First, stick a small pellet of beeswax on the tip of your thumbnail. Collect the coins and have someone select one, and make a mark or scratch on it for identification. As you take the coin back, press the wax to the edge of the coin and drop it into the hat. Drop the other coins in and have someone mix them by shaking the hat. Then have him hold the hat up above your eye-level so you cannot see into it. Reach in and feel for the wax. Take out the coin and scrape the wax off with your thumbnail before handing it to the spectators for identification.


A coin, placed in a fold of your trousers, vanishes mysteriously.

Take a coin, either real or fake, and attach a footlong piece of strong thin elastic to it by boring a small hole in the coin. Loop the other end of the elastic through a safety pin. Pin this to the inside of your right coat sleeve so that when the coin hangs down, it will be 2 or 3 inches above the cuff. Place a coin of the same size in your right trouser pocket.

Get the coin from your sleeve and hold it with your right thumb and forefinger, so that the elastic is hidden. Show the coin and place it on your right trouser leg right over the coin in your pocket.

Now with your left hand grasp the cloth of your trousers including the coin in your pocket. Fold the cloth over the coin on the elastic so that it is hidden. Release the pressure on your right hand and the coin will fly up your sleeve.

Have the spectator feel the coin through the cloth of your trousers or tap it with a pencil or key. It will appear as if the coin were still there, but actually it is the coin hidden in your pocket which he feels. Brush your right hand over the spot where the coin is and release the cloth with your left hand. Immediately show both hands empty. With a little practice in front of your mirror, this will be smooth and mysterious.


A spectator drops a coin in a glass of water while it is covered with a handkerchief. When the handkerchief is removed, the coin has vanished.

Hold a glass about half full of water on your left palm. Have someone place a coin in the center of a handkerchief and then pick up the coin through the handkerchief. Tell him to drape the handkerchief over the glass and drop the coin into the water on your signal. As he does this, tip the glass toward you so that the coin strikes the edge of the glass and falls into your fingers. The noise sounds as if the coin fell into the glass. Now have the spectator let go of the handkerchief and as you remove it from the glass, allow the coin to slide directly under the center of the glass. Remove the handkerchief and allow him to look directly into the glass and see that the coin is still there.

Cover the glass with the handkerchief again and pick up the glass with your right hand, through the handkerchief. Turn your left hand over so that the coin does not show and finger-palm it (see Palming, page 9). Then, still holding the coin in your left hand, lift the handkerchief from the glass and show that the coin has disappeared.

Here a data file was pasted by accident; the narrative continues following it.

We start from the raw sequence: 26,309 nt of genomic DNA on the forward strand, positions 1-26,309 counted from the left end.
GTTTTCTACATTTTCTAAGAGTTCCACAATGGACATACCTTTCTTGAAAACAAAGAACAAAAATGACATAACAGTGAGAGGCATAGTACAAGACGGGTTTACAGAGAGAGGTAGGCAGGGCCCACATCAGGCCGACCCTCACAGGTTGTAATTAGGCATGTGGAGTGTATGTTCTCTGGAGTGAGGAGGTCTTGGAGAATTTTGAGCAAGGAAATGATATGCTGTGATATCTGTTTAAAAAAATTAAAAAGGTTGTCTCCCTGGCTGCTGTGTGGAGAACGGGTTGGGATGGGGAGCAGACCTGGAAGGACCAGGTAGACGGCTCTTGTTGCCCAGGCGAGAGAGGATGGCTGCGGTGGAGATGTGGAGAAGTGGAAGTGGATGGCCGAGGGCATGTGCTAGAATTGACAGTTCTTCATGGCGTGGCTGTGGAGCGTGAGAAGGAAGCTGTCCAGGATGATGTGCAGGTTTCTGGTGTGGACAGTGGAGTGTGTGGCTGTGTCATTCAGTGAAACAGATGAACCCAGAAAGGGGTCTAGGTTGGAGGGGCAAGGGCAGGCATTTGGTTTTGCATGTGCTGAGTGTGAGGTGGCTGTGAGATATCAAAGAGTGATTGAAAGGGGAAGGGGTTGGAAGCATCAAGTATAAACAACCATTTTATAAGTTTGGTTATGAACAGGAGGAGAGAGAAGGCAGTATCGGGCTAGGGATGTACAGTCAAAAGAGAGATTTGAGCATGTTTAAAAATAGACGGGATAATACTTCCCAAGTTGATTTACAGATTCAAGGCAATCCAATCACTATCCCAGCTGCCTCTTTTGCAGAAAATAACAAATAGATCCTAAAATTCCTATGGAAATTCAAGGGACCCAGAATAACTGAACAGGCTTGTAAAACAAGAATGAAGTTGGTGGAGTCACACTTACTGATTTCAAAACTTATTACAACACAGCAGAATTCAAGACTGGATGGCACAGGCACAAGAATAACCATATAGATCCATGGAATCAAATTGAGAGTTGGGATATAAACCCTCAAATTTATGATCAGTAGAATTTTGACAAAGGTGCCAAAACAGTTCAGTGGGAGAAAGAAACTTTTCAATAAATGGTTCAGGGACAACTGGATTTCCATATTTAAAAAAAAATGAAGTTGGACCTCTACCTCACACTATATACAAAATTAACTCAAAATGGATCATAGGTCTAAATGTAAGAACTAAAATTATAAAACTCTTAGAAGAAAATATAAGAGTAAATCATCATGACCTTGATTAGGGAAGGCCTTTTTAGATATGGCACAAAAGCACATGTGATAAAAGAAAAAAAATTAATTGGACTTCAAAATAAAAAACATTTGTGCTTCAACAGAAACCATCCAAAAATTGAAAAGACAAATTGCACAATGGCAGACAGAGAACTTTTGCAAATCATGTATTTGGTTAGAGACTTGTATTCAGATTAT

You vanish a coin by rubbing it into the back of your left hand.

Show the coin to the audience, then place it on the back of your left hand, and rub it from side to side with your right hand. Pretend to drop the coin accidentally on the floor, apologize, and bend over to pick it up. As you start to bring the coin up drop it into your right trouser cuff. Keep bringing your hand up as if it held the coin. Pretend to place the coin on the back of your left hand again and continue rubbing. Now show that the coin has vanished. When picking up the coin, do not pause as you drop it in the cuff. It must look like one smooth operation.


A coin is rubbed into your elbow where it vanishes. This is best done while you are seated at a table. Drop a coin onto the table and say that it is a magic coin. Bend your left arm and rest your elbow on the table, holding your hand up by the side of your head. Pick up the coin in your right hand and start rubbing it into your left elbow. Rub a bit and then drop the coin onto the table. Pick up the coin with your left hand and pretend to place it into your right. Bend your left arm again and as you start to rub with your right hand casually place the coin in your collar with your left hand.

Remove your left hand from your collar so that the audience will not become suspicious, then slowly open your right hand and show that the coin has vanished.


A coin, folded in a piece of paper, vanishes when the paper is torn open.

Use a piece of stiff paper, about 3 by 5 inches. Lay the coin in its center, and fold the paper in half over the coin so that the narrow edges meet. Now make sure the coin is against the fold. Crease the paper down and fold it over once again so that the coin is lifted when you fold the paper, and the ends meet again. You should now have a space between the coin and the fold. In other words you roll the coin in the paper, but not too tightly, as the coin must be able to slide through the "tube" of paper.

Now turn the packet over so that the ends are on top of the bundle. Let someone feel the paper to see that the coin is actually there. Hold the packet vertically in your left hand, and fold the top part down over top of the coin. Release the pressure on the coin and let it slip down into your hand. Now fold the bottom part of the bundle up and over the spot where the coin should be. Take the packet into your right hand, and drop your left hand to your side where you slip the coin into your pocket. Now, with bath hands, tear the paper in half, showing the coin is gone. You may reproduce it in a handkerchief, using the method shown in the next trick.


A handkerchief is tied in a knot, and when it is untied by a spectator, a coin is found to be inside. You may use this method to reproduce a coin which you have made vanish by any of the above methods. Palm a coin in the finger-palm position, and borrow a handkerchief. Allow the coin to slide to the tips of the fingers and hold it with the thumb and finger tips. Fold the handkerchief by the two opposite corners, and place the coin at one of the corners, beneath the folds, and hold it in place with your thumb. Pull the handkerchief taut, and twirl it so that it becomes like a hollow rope or tube. Bring the corners together and hold them with one hand. Release the pressure on the coin and it will roll into the folds of the handkerchief and stay at the center.

Shake the handkerchief once or twice to be sure the coin is at the loop. Tie a knot, and hand the handkerchief to a spectator to hold. Make a magical pass towards the handkerchief and ask the spectator to untie the knot. He will find the coin inside.


You hold a handkerchief draped over your hand and ask someone to place a coin on it. When you shake out the handkerchief, the coin has vanished.

Double a small rubber band over your fingers and thumb, and place a man's large handkerchief over your hand. Poke a small pocket in the center of the hand kerchief to receive the coin. The small well or pocket in the handkerchief will be directly over the palm of your hand and the rubber band will be around, but not touching, the handkerchief. When the coin is dropped on the handkerchief, release the rubber band. This will hold the coin, and when you shake out the handkerchief, the coin will be bundled up in the center of it and will not show.